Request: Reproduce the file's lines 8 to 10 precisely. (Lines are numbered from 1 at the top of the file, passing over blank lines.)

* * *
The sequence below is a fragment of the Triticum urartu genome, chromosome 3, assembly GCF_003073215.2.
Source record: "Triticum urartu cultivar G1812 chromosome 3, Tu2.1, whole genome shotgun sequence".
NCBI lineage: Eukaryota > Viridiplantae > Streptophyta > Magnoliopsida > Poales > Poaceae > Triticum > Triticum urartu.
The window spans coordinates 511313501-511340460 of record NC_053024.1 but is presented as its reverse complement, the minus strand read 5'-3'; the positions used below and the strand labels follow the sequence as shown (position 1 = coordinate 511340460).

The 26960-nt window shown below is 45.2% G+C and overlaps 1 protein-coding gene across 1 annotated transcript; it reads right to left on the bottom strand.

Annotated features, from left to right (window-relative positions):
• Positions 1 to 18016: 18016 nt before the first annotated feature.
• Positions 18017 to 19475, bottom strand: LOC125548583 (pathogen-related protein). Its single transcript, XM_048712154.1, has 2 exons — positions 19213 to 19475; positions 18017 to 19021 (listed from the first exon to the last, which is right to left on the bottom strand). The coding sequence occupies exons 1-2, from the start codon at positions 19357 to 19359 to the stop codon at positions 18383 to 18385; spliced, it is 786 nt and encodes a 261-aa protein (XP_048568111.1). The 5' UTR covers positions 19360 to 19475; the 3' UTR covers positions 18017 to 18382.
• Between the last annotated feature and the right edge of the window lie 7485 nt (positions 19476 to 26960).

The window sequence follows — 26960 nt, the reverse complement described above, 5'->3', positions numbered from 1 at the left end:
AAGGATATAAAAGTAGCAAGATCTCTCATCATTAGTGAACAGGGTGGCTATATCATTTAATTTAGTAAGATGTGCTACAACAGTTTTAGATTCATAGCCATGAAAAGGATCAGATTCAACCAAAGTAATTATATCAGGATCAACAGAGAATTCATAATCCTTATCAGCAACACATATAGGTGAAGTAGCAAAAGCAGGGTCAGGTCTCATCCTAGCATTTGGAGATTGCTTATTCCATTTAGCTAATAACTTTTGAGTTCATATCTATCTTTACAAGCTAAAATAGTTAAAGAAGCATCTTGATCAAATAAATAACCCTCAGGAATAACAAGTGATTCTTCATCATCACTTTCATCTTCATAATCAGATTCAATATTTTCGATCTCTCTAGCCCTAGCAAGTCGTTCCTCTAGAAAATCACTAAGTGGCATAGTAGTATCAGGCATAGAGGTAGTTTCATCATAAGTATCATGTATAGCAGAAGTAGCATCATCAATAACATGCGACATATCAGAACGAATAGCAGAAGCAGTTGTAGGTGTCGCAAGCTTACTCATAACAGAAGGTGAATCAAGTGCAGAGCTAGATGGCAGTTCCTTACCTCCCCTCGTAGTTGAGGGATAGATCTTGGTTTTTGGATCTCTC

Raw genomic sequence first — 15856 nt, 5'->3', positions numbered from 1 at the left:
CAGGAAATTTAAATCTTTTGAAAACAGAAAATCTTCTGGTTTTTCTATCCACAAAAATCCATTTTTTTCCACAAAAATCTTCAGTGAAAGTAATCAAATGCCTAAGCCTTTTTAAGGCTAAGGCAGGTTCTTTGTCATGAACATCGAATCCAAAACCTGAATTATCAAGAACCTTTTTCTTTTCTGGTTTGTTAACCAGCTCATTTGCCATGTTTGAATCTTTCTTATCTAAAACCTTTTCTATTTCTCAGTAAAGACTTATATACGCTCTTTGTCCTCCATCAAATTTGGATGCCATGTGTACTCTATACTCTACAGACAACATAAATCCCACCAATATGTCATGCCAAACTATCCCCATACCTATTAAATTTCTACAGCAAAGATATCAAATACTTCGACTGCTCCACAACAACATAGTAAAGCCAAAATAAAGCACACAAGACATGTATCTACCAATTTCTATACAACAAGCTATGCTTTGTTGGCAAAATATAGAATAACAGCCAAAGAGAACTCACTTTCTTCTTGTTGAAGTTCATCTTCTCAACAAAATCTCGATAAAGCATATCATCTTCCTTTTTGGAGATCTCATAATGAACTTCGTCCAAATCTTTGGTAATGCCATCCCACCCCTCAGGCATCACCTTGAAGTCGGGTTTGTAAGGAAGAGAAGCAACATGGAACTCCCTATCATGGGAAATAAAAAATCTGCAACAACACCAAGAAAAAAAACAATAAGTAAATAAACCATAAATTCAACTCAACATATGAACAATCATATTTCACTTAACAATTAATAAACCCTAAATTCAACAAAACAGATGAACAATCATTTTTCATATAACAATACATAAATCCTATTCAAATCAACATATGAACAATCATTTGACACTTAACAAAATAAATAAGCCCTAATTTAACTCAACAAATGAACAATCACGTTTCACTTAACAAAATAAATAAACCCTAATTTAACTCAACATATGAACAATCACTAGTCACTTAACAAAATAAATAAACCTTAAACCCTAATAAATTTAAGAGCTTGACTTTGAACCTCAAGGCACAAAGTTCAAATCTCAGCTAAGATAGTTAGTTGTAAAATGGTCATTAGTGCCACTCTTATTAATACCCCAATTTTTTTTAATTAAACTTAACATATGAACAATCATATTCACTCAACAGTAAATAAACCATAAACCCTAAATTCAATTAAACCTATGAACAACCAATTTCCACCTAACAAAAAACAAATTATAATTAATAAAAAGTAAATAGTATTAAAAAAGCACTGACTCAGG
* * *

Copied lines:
• Positions 18017 to 19475, bottom strand: LOC125548583 (pathogen-related protein). Its single transcript, XM_048712154.1, has 2 exons — positions 19213 to 19475; positions 18017 to 19021 (listed from the first exon to the last, which is right to left on the bottom strand). The coding sequence occupies exons 1-2, from the start codon at positions 19357 to 19359 to the stop codon at positions 18383 to 18385; spliced, it is 786 nt and encodes a 261-aa protein (XP_048568111.1). The 5' UTR covers positions 19360 to 19475; the 3' UTR covers positions 18017 to 18382.
• Between the last annotated feature and the right edge of the window lie 7485 nt (positions 19476 to 26960).

The window sequence follows — 26960 nt, the reverse complement described above, 5'->3', positions numbered from 1 at the left end: